All that aside though - how much can reviews and, perhaps even a little bit of blogging-peer-pressure, affect our perspective of a film? I had to cross this wall that I'd built for myself in order to truly discover how I felt about "I Am Love" and I find it strange that I couldn't respond to my feelings directly. How do you cope with pre-watching buzz and expectations? Respond below, I find this to be a rather interesting and relevant topic for all of us who want to intelligently and personally watch and experience cinema.

5 comments:

  1. i'm actually still not a big fan of the film. i didn't even go with high expectations, but the only thing that really measures up to the hype in my opinion is the cinematography.

    on the other hand, sometimes other opinions affect mine as well. mostly in the positive sense though. like everybody loves something, so when i don't i think i'm missing something, so i try to find ways to tag along.

    a couple of films totally left me alone this year anyway.
    (HATE Uncle Boonmee with passion, really like the American, which doesn't seem to be the case with most people)
    anyway...

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  2. I loved it but I usually don't read reviews of films I wanna see, otherwise the buildup is just so annoying and always leads to the road of underwhelm-ness.

    This movie makes me hungry though ha.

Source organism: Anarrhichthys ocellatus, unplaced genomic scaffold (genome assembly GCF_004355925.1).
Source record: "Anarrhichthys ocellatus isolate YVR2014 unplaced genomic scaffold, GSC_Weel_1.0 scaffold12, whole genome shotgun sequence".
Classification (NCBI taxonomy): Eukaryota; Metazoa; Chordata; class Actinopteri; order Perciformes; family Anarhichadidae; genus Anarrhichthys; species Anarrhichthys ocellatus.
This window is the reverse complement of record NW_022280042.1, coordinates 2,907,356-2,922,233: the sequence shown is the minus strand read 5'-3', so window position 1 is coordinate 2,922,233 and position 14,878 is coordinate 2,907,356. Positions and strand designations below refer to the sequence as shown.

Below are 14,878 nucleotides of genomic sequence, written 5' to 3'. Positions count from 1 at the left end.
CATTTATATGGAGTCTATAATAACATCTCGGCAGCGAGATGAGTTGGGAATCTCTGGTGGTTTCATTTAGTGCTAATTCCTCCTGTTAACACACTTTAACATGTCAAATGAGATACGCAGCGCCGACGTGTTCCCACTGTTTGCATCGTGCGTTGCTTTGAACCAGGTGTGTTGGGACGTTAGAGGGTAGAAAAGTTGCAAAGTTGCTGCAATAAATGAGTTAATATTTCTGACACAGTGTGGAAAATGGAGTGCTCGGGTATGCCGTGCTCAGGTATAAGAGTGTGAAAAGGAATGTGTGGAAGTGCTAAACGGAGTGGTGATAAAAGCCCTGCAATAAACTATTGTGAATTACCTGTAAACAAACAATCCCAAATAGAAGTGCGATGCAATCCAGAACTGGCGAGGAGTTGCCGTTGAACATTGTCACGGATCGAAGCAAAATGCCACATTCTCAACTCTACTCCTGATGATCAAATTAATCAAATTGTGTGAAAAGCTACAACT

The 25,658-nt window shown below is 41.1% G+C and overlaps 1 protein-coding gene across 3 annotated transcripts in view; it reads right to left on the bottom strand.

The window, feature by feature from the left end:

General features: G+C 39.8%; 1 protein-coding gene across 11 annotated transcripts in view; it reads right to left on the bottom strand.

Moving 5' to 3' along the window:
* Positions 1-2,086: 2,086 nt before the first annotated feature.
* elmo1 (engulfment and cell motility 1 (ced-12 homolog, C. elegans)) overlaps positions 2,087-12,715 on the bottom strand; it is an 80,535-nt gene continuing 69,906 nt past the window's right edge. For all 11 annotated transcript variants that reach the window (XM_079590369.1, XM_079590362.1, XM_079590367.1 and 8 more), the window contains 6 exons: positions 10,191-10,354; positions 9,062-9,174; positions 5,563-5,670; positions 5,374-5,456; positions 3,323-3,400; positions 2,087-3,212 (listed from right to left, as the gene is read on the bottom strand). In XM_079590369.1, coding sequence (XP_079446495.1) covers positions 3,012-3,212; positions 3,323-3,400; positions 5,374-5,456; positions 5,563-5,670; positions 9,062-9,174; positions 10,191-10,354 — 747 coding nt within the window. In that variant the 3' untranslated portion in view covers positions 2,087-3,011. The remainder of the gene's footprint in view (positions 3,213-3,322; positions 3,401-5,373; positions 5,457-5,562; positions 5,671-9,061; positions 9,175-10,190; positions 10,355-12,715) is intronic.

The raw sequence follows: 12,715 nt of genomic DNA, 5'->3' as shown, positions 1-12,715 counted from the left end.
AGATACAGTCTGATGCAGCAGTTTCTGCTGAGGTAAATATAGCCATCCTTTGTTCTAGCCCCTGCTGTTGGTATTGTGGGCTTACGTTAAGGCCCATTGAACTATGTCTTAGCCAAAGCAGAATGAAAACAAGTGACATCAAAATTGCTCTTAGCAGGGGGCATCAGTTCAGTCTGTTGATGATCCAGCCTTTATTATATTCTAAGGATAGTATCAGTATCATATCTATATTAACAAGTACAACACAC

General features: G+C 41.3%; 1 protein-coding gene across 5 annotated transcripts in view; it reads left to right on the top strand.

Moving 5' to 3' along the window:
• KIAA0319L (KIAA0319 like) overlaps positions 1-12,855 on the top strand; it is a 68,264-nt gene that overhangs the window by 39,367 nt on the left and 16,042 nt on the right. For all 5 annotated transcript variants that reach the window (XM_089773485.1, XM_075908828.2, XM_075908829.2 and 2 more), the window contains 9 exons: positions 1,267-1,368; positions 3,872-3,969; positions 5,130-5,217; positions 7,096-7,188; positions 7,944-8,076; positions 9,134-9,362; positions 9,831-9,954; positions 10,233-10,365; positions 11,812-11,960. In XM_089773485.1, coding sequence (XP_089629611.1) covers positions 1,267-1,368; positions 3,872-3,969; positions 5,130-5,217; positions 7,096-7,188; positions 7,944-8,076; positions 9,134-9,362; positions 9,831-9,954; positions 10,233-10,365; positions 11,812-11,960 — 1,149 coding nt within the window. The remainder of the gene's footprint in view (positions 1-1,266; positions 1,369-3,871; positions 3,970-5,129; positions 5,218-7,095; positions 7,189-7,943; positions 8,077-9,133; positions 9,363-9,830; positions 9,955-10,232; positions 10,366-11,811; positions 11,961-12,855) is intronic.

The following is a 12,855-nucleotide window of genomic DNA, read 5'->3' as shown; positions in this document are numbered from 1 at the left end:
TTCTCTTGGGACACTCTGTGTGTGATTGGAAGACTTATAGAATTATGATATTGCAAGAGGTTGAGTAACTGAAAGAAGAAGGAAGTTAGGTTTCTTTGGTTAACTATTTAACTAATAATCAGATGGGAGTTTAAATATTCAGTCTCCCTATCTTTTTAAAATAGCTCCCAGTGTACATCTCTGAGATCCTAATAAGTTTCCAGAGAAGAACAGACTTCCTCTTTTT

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  3. I kind of wish they got rid of the post-credits shot of the cave. I loved the scene beforehand.

    And why does everyone pitch a fit whenever an English-speaking actor acts in another language? People do that all the time, Penelope Cruz and Javier Bardem and a million other foreign actors.

    But still. This movie is my love.

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  4. I feel like I do the same as you when a movie is considerably lauded: I walk in with skepticism. Usually, I wind up liking/loving it, because there's a reason so many others are into it.

    Sometimes, though, I'll try to like a movie more because people I respect do. I was not a huge fan of Julia, but when I first watched it...I tried to defend it to myself. Because all these bloggers and writers I admired loved it so, especially Swinton's performance, I felt like I needed to love it, too. Eventually, I had to be truthful with myself. I just don't care for the movie.

    The same thing happens a lot with Away We Go, which all my friends love. I went in with great hopes and wound up really hating it. But now I feel like I should watch it again because I'm the only one in my social circle who feels this way, and someone actually made fun of me for it. On the one hand, I should be able to revisit and see if there was something I missed; on the other, I shouldn't have to apologize for hating a movie, should I?

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  5. hey robert, i just saw this movie this week and my reaction matches your initial reaction. It looks great and Tilda is superb but ultimately i felt let down by a lightweight and almost cliched story. perhaps i can pressure you to change your mind back?